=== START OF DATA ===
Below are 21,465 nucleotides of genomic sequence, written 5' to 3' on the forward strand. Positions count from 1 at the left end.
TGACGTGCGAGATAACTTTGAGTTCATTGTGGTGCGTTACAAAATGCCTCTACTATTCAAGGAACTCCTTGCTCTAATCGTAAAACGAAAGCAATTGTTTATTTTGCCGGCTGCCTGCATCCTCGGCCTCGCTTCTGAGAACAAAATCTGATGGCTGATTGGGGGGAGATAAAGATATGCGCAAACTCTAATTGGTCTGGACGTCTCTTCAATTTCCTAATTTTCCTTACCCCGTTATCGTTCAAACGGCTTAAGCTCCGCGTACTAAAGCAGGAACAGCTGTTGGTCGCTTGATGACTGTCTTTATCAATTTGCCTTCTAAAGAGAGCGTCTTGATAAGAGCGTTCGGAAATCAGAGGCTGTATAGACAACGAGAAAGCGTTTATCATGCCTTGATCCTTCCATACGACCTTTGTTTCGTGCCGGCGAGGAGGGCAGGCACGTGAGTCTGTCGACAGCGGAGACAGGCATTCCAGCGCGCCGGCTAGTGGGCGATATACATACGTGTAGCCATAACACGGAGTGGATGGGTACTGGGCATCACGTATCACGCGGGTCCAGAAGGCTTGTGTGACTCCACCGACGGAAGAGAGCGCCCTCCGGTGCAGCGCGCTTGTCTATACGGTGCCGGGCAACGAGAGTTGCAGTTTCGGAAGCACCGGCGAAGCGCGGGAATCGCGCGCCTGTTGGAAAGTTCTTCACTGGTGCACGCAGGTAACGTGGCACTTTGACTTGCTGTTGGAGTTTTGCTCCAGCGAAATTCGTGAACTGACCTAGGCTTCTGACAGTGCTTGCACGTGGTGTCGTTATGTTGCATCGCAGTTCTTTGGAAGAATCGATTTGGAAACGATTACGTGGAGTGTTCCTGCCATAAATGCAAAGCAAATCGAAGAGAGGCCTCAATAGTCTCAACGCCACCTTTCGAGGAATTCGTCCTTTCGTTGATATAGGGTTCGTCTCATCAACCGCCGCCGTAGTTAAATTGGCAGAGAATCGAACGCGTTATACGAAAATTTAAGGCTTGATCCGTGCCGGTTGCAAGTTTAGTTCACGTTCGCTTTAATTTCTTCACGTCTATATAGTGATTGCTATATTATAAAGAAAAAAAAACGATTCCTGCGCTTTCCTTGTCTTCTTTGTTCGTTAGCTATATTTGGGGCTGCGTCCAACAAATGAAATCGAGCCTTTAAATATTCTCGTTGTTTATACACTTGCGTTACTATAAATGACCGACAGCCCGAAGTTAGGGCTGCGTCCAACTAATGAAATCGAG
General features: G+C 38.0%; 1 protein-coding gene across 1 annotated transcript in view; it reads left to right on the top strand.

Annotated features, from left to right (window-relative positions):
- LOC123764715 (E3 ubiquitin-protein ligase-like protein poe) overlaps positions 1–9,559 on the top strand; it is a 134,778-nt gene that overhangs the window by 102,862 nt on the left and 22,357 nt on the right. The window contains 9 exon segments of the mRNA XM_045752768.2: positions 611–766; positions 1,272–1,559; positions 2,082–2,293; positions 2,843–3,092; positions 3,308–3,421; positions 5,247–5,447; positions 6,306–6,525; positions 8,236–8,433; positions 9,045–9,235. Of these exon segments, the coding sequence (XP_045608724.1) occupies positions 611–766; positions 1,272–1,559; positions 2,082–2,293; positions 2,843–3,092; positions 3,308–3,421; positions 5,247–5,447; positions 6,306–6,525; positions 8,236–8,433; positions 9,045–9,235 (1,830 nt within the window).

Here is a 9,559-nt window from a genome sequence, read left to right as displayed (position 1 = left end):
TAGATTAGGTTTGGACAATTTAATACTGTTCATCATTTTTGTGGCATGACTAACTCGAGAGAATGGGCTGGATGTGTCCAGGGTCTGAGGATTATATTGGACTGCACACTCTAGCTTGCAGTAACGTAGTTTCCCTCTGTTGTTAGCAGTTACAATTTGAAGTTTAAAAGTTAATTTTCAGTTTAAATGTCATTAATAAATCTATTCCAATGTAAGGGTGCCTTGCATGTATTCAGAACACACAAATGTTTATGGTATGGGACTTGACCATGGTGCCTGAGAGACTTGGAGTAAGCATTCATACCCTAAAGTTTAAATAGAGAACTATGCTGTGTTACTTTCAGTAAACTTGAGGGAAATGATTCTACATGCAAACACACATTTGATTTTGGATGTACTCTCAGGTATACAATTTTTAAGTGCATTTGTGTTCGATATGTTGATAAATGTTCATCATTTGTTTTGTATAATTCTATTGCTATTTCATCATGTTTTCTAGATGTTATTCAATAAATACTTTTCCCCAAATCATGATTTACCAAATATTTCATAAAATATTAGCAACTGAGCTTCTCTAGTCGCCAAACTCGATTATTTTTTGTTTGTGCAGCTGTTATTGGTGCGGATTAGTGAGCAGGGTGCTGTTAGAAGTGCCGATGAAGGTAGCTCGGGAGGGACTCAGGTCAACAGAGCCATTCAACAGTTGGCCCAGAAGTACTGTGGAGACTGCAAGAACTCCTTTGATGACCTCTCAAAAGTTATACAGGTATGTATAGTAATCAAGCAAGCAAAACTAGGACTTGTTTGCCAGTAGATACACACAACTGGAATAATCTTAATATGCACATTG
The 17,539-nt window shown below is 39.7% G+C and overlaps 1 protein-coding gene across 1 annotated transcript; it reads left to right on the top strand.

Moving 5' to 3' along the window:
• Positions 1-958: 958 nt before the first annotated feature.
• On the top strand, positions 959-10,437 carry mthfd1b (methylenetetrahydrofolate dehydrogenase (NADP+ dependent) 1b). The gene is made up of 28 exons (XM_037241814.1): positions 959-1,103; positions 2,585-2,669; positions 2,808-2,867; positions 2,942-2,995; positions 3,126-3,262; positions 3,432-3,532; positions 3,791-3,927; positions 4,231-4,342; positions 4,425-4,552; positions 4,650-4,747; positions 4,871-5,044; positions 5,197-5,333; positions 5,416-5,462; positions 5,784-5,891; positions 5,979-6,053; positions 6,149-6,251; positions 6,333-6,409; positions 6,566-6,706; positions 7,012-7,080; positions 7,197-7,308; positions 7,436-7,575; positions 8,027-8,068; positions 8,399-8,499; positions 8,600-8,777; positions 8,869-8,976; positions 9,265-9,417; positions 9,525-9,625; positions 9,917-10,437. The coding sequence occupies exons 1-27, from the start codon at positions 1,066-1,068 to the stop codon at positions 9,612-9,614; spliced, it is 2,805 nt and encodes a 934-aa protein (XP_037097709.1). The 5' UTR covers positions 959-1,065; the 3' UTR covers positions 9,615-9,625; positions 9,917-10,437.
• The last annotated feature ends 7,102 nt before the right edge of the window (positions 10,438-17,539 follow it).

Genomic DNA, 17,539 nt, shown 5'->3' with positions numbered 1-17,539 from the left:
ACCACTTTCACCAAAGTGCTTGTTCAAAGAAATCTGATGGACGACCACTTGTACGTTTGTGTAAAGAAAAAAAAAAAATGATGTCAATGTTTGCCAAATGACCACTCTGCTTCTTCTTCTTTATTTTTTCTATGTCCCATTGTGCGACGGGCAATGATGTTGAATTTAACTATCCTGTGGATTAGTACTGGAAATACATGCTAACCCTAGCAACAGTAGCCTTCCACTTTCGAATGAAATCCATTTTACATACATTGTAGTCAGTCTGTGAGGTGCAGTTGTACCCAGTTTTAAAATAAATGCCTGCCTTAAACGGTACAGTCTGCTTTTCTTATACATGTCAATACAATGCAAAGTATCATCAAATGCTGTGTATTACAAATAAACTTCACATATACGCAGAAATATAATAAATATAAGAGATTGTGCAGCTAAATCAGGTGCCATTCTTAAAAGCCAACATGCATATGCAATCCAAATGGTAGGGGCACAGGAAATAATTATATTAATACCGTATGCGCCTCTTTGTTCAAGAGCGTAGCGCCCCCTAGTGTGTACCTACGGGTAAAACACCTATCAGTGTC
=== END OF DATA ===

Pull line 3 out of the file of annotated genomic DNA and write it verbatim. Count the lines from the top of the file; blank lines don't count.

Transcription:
General features: G+C 38.0%; 1 protein-coding gene across 1 annotated transcript in view; it reads left to right on the top strand.